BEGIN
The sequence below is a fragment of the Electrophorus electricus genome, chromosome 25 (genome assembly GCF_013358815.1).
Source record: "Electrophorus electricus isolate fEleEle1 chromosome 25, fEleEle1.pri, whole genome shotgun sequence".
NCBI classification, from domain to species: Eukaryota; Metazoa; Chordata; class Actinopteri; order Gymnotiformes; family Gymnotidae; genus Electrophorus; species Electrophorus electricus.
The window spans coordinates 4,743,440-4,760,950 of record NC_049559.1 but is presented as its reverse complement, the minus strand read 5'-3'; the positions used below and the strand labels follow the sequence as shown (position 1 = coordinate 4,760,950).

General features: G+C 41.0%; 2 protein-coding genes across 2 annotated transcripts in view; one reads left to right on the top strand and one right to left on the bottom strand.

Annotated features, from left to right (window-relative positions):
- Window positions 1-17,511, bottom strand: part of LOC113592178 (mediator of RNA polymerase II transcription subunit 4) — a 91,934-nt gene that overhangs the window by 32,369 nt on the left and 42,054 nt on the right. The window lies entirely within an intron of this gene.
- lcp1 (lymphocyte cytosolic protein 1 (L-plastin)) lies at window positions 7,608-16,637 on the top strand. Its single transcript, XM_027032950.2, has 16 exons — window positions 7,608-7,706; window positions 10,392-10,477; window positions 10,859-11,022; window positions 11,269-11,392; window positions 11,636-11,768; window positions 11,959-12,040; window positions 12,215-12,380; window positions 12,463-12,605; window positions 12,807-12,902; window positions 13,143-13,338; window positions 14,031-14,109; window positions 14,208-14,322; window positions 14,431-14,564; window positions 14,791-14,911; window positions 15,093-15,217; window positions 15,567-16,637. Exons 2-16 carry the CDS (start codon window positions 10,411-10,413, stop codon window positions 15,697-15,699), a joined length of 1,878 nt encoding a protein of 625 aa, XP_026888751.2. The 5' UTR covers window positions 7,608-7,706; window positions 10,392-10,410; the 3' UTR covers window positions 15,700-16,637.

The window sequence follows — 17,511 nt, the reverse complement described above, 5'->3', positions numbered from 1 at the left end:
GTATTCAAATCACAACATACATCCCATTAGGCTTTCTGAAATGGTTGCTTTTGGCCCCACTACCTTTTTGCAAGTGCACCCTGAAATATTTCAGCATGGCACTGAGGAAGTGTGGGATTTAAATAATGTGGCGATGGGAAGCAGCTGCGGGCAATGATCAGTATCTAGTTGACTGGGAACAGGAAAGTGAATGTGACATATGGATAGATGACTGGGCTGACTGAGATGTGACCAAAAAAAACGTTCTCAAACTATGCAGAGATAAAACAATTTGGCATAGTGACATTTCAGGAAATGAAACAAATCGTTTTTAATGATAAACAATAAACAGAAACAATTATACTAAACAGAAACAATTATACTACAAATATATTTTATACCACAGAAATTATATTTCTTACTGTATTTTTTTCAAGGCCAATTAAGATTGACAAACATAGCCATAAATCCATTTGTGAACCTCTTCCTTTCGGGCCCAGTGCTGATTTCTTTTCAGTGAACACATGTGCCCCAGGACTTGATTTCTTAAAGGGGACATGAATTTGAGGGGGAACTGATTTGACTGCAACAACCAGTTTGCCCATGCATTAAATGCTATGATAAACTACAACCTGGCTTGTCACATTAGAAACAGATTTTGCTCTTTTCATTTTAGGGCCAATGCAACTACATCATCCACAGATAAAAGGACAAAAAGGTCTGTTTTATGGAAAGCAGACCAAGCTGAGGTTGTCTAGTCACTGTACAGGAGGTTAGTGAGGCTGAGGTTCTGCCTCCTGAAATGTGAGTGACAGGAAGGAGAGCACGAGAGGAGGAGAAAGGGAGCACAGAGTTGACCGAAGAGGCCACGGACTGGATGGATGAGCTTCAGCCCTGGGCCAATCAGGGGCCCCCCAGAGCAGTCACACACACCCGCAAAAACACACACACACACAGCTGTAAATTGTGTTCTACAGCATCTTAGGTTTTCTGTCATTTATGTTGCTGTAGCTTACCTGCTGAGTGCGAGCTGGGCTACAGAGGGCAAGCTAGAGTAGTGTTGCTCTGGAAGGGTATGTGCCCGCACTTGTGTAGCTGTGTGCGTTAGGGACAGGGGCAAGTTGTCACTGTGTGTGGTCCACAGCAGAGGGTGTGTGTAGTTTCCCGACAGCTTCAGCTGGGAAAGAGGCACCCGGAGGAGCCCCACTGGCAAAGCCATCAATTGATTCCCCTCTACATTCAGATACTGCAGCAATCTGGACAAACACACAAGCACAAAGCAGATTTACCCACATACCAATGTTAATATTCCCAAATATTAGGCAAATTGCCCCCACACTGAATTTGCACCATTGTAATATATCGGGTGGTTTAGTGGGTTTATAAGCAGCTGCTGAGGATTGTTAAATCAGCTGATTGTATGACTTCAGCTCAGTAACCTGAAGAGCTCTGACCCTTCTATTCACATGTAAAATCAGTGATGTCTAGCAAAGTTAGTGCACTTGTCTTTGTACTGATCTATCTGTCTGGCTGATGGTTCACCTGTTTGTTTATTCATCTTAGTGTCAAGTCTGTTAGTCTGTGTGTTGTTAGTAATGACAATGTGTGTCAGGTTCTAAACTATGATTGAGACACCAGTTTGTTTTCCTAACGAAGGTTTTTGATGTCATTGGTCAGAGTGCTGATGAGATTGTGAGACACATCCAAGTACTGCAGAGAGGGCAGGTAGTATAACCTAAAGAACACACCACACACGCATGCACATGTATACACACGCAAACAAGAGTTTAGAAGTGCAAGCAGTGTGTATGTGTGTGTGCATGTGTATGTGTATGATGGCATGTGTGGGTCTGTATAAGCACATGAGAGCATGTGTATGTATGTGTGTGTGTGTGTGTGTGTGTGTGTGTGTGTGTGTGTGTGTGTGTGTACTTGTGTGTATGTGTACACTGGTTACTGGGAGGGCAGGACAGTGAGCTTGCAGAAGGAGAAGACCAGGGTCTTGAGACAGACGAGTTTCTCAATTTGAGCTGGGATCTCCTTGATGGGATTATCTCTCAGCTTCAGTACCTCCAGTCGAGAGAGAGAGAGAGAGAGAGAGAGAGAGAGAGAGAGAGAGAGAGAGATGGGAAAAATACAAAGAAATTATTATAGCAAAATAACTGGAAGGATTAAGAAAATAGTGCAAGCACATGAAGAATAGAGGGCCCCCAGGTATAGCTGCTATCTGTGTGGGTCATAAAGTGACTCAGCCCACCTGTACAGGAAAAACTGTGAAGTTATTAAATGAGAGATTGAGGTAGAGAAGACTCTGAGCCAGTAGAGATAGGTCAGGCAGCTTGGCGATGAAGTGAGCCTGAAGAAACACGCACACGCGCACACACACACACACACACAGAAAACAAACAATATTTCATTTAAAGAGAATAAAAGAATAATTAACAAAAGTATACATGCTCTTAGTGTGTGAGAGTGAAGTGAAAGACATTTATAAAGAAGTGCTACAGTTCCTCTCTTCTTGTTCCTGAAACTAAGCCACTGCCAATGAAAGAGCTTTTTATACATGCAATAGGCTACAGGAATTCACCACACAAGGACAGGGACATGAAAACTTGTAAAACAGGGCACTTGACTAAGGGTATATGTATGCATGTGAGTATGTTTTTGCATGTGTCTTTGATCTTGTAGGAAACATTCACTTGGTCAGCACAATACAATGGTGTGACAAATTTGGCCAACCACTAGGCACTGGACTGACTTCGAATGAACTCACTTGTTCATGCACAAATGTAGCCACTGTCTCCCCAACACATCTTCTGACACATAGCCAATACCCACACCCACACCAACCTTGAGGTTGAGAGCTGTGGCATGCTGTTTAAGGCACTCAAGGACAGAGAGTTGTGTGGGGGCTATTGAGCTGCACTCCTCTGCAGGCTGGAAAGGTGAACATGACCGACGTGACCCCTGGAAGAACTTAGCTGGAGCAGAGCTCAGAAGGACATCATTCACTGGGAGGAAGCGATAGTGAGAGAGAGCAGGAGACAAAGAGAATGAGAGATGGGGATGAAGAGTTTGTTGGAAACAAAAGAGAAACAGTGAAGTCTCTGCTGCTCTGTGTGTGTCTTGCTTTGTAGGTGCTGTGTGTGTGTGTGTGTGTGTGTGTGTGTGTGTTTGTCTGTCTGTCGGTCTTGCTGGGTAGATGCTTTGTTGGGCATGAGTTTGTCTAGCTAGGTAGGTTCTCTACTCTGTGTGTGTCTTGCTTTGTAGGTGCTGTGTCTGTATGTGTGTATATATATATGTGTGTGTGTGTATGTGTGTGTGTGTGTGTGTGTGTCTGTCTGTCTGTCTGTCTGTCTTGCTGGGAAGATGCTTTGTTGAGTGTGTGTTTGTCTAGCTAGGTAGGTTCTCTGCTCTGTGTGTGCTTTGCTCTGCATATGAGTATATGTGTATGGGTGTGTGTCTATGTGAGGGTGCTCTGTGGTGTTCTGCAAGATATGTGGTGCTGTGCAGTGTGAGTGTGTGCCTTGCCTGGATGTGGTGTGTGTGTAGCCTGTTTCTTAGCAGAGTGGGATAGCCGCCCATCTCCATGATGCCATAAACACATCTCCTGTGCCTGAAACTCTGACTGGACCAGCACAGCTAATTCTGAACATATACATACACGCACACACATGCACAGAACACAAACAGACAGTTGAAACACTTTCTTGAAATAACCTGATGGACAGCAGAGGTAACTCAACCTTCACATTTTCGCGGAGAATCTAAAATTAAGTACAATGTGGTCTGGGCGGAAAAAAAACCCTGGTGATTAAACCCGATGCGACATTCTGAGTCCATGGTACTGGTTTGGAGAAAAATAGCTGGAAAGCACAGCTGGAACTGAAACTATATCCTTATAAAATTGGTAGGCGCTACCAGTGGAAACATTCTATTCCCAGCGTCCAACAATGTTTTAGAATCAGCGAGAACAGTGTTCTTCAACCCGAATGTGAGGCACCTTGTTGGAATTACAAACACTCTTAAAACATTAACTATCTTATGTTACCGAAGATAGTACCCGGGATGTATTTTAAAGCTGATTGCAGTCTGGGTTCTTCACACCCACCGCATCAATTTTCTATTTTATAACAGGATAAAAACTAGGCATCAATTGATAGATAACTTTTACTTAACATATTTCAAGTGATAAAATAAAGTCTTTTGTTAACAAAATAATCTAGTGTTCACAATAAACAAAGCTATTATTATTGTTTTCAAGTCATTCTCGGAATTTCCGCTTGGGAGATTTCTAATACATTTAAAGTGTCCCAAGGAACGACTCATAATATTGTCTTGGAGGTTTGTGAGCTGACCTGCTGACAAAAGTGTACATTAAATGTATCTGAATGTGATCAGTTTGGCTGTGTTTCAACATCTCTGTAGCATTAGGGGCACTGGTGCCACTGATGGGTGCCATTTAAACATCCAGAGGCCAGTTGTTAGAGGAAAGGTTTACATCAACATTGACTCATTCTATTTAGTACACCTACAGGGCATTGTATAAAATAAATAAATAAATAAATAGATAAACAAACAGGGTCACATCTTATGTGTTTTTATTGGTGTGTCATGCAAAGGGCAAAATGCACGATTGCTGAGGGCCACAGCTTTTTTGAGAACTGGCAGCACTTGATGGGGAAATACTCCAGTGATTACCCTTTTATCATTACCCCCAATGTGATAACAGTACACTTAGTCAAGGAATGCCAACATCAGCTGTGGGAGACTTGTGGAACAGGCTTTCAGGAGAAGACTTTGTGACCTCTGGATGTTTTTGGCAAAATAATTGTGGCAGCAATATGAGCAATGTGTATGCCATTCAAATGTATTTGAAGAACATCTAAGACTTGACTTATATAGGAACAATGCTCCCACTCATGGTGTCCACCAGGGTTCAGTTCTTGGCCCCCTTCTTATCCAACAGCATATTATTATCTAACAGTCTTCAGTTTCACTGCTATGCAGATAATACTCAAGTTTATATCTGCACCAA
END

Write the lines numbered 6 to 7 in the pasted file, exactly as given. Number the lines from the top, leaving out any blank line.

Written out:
Annotated features, from left to right (window-relative positions):
- Window positions 1-17,511, bottom strand: part of LOC113592178 (mediator of RNA polymerase II transcription subunit 4) — a 91,934-nt gene that overhangs the window by 32,369 nt on the left and 42,054 nt on the right. The window lies entirely within an intron of this gene.